Breasts become larger in size after pregnancy and lactation. After lactation is stopped, the breasts become smaller in size. This process continues with multiple pregnancies. With gravity the breasts also continue to sag with age. The result is that the skin over the breasts become lax, stretch marks appear and the breasts droop and sag which many women don’t like and want to get their original shape of the breasts back. In addition the upper part of the breast becomes hollow due to loss of volume and becomes unattractive. Breast lift is done for women to regain the shape of the breasts.
Breast Lift or mastopexy is a surgical procedure which involves removal of excess slack skin and repositioning of the breast tissue and the nipple to give a more youthful appearance to the breast.
We would like to meet you before the surgery to talk to you in detail about what exactly you want, how we can fulfil your expectations, what the surgery would entail, the postoperative recovery, the risks and complications associated with this procedure. We would also ask some questions regarding your general health to ascertain that you are fit enough to undergo the procedure. We believe in being very transparent, and we also do not pressurise anyone in going through the procedure as we feel that the decision to undergo the procedure should only be the patient’s decision. We are only there to help you make the decision and help you achieve your expectations. We may take photographs so that we can compare the result before and after surgery. We may take few blood tests and any other test that would be necessary for fitness during surgery.
The final scar will be around the areola of the breast which will not be noticed. It will continue perpendicularly down from the areola of the breast to the inframammary fold where there will be another scar below the breast. This is the best place to have a scar, and we will take all measures to produce a good scar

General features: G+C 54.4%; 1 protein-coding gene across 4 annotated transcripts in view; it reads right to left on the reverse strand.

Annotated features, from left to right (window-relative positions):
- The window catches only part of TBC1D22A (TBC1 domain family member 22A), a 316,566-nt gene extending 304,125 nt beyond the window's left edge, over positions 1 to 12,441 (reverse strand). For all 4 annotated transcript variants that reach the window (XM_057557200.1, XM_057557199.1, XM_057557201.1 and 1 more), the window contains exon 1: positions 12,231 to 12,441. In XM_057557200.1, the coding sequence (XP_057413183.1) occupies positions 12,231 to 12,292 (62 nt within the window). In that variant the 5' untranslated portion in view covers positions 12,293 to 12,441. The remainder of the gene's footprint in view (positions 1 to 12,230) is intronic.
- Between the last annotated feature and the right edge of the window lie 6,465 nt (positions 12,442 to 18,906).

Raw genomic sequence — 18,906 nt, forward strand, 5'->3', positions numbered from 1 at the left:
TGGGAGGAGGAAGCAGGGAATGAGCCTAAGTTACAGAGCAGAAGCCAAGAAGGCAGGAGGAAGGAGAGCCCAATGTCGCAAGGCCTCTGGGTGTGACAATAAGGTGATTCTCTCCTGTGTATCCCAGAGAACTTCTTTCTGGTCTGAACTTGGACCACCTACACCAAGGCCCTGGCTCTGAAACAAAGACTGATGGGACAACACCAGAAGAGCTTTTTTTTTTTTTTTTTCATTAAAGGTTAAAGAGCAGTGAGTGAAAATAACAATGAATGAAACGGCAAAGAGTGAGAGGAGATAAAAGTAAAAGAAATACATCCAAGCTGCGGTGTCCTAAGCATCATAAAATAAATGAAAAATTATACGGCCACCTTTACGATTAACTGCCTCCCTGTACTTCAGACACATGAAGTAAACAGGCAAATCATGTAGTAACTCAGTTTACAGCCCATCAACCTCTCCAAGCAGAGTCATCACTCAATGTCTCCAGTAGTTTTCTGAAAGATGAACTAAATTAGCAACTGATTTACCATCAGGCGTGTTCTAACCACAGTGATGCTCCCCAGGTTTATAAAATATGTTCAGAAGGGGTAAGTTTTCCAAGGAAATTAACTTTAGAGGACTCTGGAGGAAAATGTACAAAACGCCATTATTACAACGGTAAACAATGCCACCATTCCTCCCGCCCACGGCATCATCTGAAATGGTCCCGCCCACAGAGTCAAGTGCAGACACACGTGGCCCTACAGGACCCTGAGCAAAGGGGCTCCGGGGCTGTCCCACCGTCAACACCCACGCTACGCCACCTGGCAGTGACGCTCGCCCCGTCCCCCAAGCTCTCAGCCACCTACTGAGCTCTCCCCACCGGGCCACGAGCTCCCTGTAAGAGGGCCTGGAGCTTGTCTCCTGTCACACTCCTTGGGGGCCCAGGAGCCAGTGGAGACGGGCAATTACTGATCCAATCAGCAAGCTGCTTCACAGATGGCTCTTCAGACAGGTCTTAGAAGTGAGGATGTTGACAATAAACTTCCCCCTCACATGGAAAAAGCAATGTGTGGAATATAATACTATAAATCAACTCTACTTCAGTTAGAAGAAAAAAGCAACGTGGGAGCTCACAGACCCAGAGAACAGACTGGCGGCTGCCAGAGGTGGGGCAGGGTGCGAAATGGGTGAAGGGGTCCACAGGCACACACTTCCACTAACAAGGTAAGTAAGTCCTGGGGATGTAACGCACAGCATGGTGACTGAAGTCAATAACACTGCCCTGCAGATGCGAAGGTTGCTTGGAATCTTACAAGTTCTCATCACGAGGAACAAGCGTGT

|Type of Anaesthesia||: General Anaesthesia|
|Surgery Time||: 2 hours|
|Hospital Stay||: 1 - 2 days|
|Sleeping position||: On back for 2 weeks|
|Walking to toilet||: The next day|
|Mobilising within house||: From the second day|
|Taking a shower||: The next day|
|Driving||: 2 weeks|
|Sports and Exercise including gym||: 6 weeks|
|Time off work||: 2 weeks|
|Full recovery||: 6 - 8 weeks|
|Special Bra||: 2 weeks|
Patients may feel mild discomfort with the operation which will be adequately controlled by painkillers. The patient will be mobilised the next day. If they feel comfortable, they can walk to the toilet and may take a shower. We may place a drain during the operation if we feel that he patient may have bleeding. The amount of fluid and blood collection in the drain is noted everyday. When the amount of drain output is less, we will then remove the drain which is usually painless. For a few days after the operation, the breasts may look swollen due to oedema which will settle down in a few weeks. After the patient can comfortably walk to the toilet and after the drain is removed the patient is discharged.
The surgery is unlikely to interfere with sensations to the nipple or with lactation.
Just like any other procedure, breast reduction has its complications namely
We will take all our efforts to restrict the bleeding during the operation. Rarely the blood vessel which was closed during the operation may open up later. This is one among the reasons for placing a drain after the operation which will help us to know whether there is bleeding. Usually it stops on its own.
In large droopy breasts, the blood supply to the tip of the skin flaps may not be enough resulting in blackening of the tip of the skin flaps. This will usually settle on its own, or the patient is taken to theatre to revise this if necessary.
As in any operation, there is a small chance of infection which we will deal with antibiotics and dressings
There may be minor asymmetry of the breasts as each breast may heal differently. Even before the operation, asymmetry of the breasts is seen in around 85 % of women.
We will go through the risks and complications in detail when we see the patient in the clinic.